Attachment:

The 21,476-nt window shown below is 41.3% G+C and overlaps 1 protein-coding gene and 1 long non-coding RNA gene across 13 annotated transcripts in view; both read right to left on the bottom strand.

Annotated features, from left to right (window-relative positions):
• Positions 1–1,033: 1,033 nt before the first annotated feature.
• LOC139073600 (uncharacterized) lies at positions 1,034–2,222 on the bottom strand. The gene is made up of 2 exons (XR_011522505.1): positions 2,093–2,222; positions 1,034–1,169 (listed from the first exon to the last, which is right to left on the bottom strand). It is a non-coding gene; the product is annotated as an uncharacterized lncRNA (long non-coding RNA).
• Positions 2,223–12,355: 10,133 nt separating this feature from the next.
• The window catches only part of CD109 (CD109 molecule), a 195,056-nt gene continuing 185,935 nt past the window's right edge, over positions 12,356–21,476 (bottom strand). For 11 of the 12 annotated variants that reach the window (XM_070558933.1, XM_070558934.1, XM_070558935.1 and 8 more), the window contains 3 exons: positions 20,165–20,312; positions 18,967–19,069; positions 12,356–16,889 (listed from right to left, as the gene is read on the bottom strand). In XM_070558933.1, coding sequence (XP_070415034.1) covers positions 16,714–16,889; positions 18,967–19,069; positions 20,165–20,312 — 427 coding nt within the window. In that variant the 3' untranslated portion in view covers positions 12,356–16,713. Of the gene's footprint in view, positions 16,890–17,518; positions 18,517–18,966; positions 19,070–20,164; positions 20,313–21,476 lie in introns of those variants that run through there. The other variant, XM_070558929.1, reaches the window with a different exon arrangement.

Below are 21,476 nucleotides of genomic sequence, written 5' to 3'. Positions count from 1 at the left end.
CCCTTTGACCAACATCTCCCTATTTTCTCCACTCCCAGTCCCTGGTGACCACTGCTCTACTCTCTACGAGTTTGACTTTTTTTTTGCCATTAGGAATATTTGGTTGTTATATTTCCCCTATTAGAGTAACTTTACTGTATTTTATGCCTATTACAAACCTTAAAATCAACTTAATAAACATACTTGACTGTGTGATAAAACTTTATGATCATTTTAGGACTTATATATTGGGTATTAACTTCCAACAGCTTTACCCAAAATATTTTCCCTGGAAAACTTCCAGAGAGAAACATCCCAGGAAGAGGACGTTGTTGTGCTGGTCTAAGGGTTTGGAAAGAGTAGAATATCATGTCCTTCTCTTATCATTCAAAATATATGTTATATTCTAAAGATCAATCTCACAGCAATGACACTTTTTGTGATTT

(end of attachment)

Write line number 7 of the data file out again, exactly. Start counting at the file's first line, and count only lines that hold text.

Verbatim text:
Below are 21,476 nucleotides of genomic sequence, written 5' to 3'. Positions count from 1 at the left end.